By Andrew Hamlin
NORTHWEST ASIAN WEEKLY
“The best [experience],” said film director Keith Melton about making his new film in China, “was working with the crew out of Beijing. Really great, caring people. We became a temporary family!”
Asked about his worst and most surprising experiences, the director — whose IMAX huge-screen “Mysteries of China” shows alongside the “Terracotta Warriors of the First Emperor” exhibit at Seattle Center — cites “the pollution, sometimes the challenging food choices.” Most surprising: Despite cultural and historical differences, how similar we were to each other.
The Chinese, Melton elaborated, boasted “a different production/shooting style than our more traditional ‘Hollywood,’ approach, but we learned from each other. In America, you wouldn’t see about 100 people lifting a crane weighing around 1,600 pounds over railings, so we could get our shots, for instance! That was amazing! They also tend to work seven day weeks, which took some getting used to.”
The film crew visited the Terracotta Warriors at the tomb of China’s first Emperor, Qin Shi Huang, in what is today the country’s Shaanaxi province. Melton made two location scout trips one year before the shoot, and then spent 27 days shooting the film’s main body, with a small amount of second unit work. and some location shots from high up, using cameras mounted on drones.
“Our film,” explained Melton, “tells the story of the First Emperor and why he had the Terracotta Warriors made, and what they represent. We also talk about his mysterious tomb, which has never been opened. Last, we try and put this all in context to a modern and vibrant China while reflecting upon its roots. This film is a perfect complement to the exhibit, as it goes into greater historical detail and describes different facets of some of the images and objects that can be seen in the exhibit.”
Melton remembers his hearty crew as “often at the whim of weather,” and quite limited as to the amount of time they could spend in each of the warrior pits.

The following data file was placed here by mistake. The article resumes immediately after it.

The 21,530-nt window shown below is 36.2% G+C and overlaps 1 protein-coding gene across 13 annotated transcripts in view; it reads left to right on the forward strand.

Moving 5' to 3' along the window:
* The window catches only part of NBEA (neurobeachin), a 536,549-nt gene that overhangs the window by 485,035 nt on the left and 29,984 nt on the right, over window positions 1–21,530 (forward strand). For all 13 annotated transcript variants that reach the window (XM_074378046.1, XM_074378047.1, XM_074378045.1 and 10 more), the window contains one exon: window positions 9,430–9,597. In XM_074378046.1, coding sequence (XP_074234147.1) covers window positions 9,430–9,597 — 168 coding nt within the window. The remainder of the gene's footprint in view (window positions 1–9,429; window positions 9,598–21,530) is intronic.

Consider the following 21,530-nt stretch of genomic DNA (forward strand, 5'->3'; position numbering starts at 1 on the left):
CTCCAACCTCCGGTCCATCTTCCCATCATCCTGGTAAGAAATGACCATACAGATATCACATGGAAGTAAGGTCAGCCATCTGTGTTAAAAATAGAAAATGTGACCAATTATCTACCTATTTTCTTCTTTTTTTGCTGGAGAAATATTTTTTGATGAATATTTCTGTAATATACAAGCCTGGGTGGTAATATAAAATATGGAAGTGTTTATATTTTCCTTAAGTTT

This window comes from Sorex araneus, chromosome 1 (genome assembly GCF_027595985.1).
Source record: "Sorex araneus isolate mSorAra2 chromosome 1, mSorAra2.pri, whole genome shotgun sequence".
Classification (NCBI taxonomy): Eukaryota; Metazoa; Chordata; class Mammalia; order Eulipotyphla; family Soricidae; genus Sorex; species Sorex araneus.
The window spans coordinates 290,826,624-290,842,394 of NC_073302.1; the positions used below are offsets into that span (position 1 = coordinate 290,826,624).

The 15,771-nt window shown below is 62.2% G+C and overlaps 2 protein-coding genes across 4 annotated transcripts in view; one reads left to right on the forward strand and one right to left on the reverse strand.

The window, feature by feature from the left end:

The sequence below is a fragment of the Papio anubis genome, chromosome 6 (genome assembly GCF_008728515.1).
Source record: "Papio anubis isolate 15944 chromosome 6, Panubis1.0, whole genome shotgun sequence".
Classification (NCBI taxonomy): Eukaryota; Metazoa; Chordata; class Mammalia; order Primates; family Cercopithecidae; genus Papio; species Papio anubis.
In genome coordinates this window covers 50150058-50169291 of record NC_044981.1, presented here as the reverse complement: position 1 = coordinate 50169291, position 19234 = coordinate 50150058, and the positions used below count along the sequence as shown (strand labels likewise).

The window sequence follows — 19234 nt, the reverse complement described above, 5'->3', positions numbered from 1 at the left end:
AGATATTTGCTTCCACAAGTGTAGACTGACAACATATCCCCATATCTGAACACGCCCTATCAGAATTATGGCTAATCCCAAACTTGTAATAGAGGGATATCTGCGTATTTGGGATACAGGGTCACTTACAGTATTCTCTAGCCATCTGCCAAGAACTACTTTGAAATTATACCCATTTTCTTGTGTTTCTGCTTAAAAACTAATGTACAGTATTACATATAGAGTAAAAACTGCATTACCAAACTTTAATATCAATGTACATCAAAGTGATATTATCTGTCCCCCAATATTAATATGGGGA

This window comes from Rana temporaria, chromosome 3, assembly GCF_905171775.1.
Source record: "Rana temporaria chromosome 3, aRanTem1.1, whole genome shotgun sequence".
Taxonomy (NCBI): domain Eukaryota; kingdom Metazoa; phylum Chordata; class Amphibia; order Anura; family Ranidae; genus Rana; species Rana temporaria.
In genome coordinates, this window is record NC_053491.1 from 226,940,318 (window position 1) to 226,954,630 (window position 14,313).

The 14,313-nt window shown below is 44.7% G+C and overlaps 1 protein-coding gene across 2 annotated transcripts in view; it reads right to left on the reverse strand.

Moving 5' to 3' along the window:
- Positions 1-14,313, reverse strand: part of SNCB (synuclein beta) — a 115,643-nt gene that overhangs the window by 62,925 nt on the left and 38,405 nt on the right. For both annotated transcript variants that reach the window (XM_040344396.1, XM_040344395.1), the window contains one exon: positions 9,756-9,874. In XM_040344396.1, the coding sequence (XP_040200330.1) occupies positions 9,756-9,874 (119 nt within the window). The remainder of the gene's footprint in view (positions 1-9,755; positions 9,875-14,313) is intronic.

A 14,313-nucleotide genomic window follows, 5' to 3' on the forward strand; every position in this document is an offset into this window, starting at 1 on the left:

Only archeologists were allowed down into the main pits, but the crew was allowed into the back of Pit One, where unearthed, sometimes crushed, warrior figures go for examination. “So, we were able to have the very unique privilege of walking amongst the “wounded warriors” and shoot very closely with them.”
Traditional IMAX cameras send 65mm film horizontally through the camera, exhausting 1,000 feet of film in only two-and-a-half minutes. “Mysteries of China,” Melton said, “was the first large format film where we shot the entire original footage with Sony’s 8k F65 digital camera. As much as I hate to admit it, film will not be around much longer. Digital capture and processing is the technology of the future.”
Asked about future projects, Melton says he wants to shoot an IMAX film in Tibet. “This is an amazing part of the world that is rapidly changing, and I want to catch it soon before it changes too much.
“There is so much beauty, history, festivals, culture, that the West knows so little about,” he said, “and it is uniquely perfect for the large format screen.”
“Mysteries Of China” plays at the Pacific Science Center’s IMAX Theaters as an adjunct to the Center’s “Terracotta Warriors of the First Emperor” exhibit. For prices, showtimes, and more information, visit pacificsciencecenter.org.
Andrew Hamlin can be reached at firstname.lastname@example.org.